Eighth place (tie) — Persons of color essay contest: Anagha Sreevals
Breaking the chains of religious identity
FFRF awarded Anagha $500.
By Anagha Sreevals
Some of my earliest memories include praying with my parents at the temple. Even before I could talk, I was partaking in daily prayer and other rituals within Hinduism. My bedtime stories consisted of verses from the Vedas, a body of religious texts which date back to the origins of Hinduism. Although I didn’t really understand what religion was, I was very interested in it as a child. I saw
Hinduism as something connecting me with my parents more than a devotion to religious beings. I felt happiest when my parents commended me for reciting hymns from memory.
However, as I grew older, I started to resent parts of Hinduism that restricted my freedom of choice. As Hinduism is interwoven with Indian culture and customs, religious heritage proved to be crucial to one’s identity, especially ethnic identity. It was hard to separate religion with my culture — being Indian and being Hindu were basically the same thing. Being devout consisted of a duty to fulfill a predetermined role in society. Indian culture enforced a variety of gender roles and customs, especially when it came to arranged marriage.
My parents planned to marry me off when I was around 20 to a man I didn’t know. Before I had even started middle school, I realized that my life was set out for me already. If my parents wanted me to become a doctor, that’s what I would be. I would then go to college, get married immediately after, and have kids. If my husband was lenient enough, I could get a job. Although the situation isn’t so dire for everyone in India, just knowing my future was already planned was more than disheartening. I understood that religion could be a significant part of one’s life, but I didn’t want it to define mine.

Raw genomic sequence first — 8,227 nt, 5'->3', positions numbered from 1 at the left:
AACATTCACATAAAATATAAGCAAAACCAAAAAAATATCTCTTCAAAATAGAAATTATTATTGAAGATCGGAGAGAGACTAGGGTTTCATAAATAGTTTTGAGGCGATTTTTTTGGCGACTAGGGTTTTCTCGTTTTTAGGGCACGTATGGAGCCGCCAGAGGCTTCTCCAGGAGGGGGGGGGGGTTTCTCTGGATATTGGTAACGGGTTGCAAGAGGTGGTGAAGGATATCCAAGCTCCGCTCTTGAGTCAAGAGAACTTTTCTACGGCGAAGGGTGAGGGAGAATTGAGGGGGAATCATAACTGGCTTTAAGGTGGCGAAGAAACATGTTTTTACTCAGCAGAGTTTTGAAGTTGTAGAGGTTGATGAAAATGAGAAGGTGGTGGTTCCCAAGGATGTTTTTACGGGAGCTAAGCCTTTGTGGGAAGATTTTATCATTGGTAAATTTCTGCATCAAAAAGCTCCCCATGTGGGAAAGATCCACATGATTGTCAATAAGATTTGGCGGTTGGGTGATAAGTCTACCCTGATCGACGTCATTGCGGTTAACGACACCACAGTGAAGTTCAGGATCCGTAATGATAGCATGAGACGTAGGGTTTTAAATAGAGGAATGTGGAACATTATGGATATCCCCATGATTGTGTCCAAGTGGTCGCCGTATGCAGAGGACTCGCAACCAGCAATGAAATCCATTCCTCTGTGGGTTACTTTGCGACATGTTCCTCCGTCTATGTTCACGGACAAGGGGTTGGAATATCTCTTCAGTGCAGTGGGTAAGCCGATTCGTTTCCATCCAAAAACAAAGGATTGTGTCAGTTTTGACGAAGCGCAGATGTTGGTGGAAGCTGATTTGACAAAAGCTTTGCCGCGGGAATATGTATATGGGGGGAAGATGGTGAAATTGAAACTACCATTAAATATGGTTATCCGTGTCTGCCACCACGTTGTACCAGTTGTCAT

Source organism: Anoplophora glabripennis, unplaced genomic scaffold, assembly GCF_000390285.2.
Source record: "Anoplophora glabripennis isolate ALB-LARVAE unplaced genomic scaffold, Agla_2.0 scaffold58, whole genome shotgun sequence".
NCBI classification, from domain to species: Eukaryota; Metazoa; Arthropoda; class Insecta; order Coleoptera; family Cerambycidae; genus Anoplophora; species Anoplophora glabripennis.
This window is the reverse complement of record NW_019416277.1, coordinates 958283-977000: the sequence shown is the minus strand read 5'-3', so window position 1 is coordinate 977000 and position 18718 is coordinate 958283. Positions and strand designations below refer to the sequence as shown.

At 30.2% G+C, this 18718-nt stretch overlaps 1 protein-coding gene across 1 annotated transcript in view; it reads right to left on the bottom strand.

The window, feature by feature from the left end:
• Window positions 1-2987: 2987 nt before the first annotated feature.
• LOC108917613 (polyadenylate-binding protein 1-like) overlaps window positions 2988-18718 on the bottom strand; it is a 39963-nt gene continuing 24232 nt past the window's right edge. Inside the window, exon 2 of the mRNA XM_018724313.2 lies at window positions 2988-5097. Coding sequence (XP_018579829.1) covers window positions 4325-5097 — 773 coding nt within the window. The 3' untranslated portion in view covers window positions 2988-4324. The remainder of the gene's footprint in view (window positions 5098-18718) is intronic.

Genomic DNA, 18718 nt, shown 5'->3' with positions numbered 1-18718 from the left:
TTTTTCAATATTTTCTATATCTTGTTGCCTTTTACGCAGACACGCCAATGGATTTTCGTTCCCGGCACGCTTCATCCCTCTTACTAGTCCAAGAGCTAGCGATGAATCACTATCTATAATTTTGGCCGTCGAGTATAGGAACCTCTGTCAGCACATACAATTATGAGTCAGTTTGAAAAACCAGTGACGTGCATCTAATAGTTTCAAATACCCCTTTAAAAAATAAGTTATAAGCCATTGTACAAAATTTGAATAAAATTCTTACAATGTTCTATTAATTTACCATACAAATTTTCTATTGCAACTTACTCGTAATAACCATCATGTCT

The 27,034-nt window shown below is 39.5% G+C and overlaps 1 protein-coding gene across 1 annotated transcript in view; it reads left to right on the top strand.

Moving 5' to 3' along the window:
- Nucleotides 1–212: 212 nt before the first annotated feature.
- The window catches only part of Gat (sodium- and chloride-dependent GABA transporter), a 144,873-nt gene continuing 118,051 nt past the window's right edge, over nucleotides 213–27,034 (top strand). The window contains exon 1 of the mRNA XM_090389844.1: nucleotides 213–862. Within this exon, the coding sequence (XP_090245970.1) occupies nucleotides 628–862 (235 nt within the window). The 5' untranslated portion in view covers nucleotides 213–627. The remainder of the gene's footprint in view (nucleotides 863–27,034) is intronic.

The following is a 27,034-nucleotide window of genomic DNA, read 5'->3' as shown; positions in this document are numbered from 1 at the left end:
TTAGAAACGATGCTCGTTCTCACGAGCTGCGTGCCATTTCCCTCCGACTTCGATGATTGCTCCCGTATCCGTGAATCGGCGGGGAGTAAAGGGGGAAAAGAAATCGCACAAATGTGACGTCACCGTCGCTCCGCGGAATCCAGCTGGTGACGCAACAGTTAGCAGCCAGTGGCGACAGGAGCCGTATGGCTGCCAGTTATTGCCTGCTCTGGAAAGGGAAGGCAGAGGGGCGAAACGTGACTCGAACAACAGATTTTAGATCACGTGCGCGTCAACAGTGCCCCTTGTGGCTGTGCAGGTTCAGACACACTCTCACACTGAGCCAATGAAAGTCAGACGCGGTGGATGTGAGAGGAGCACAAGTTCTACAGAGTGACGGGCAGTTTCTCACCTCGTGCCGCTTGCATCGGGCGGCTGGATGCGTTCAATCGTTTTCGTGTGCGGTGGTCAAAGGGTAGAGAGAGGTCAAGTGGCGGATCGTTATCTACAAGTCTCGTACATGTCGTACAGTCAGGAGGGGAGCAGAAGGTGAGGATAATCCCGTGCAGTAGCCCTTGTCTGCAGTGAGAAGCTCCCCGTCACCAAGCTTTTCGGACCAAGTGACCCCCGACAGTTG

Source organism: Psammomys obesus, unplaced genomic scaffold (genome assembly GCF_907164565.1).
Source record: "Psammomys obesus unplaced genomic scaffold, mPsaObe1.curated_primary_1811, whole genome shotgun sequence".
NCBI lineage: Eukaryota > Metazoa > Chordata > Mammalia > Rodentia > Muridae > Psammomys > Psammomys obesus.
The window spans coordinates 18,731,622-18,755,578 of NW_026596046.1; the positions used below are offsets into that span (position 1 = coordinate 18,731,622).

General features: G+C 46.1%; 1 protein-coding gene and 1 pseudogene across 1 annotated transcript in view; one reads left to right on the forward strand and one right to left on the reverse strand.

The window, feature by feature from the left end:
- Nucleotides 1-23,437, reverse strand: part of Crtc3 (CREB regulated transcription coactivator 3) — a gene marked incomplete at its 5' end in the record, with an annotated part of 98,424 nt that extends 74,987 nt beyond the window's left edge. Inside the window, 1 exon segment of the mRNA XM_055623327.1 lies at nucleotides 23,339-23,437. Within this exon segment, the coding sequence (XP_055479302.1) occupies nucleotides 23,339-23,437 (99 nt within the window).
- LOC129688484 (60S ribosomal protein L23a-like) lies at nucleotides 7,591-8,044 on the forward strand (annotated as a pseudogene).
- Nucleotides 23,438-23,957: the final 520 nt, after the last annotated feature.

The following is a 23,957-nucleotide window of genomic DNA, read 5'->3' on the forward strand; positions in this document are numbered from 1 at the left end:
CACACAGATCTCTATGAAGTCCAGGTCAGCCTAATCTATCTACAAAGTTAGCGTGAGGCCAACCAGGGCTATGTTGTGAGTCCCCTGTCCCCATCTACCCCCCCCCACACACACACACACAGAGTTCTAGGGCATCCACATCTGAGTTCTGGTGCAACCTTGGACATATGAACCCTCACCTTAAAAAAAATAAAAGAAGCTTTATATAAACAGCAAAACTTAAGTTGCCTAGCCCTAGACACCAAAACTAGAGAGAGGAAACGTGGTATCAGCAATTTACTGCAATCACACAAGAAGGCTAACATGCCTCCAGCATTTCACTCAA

After learning that Hinduism and Indian culture was controlling all aspects of my life, I grew to dislike both. I didn’t want my parents to choose everything for me, as my uncles and aunts had for my cousins. Through the years, I learned more about the world through my own eyes, instead of a religious and cultural lens. Cultural and religious experiences can be important in cultivating a more diverse understanding of the world, but in my case, I just wanted to learn about things my way.
After being exposed to different beliefs, I eventually took a liking to agnosticism. I’m not all-knowing, so I can’t certainly say whether there is a god or spiritual being, but whether there is or not, I didn’t want it to define my life or my choices. Soon after, I started studying everything I could, from economics to technology to sociology.
Eventually, I began college and chose my own career path. After finding agnosticism, I not only felt liberated from the chains of religion and my culture, I also felt empowered to live for myself — to think for myself.
In order to engage other students of color, secular groups need to be more present in communities. As I was growing up, I had no access to information about other religions or secularism until I had a computer. I had no one but my religious parents to ask these questions. However, they not only lacked the knowledge to teach me, but they also didn’t want me to stray from Hinduism. There has been much controversy that mainstream atheist or secular organizations that partake in the diversity “bandwagon” tend to exhibit tokenism. In these situations, these organizations are only showing a superficial interest in minorities, without ever regarding real minority issues. To more successfully engage students of color, secular organizations need to provide more easily accessible informational and financial resources. Secularism freed me, and with some help from the secular community, it can free others, too.
Anagha, 18, is from South Chesterfield, Va., and attends George Mason University, where she is studying global affairs/international development, with a minor in immigration studies. She has a specific interest in refugees and immigration in the Middle East. She volunteers with refugees, teaching English and providing help with employment.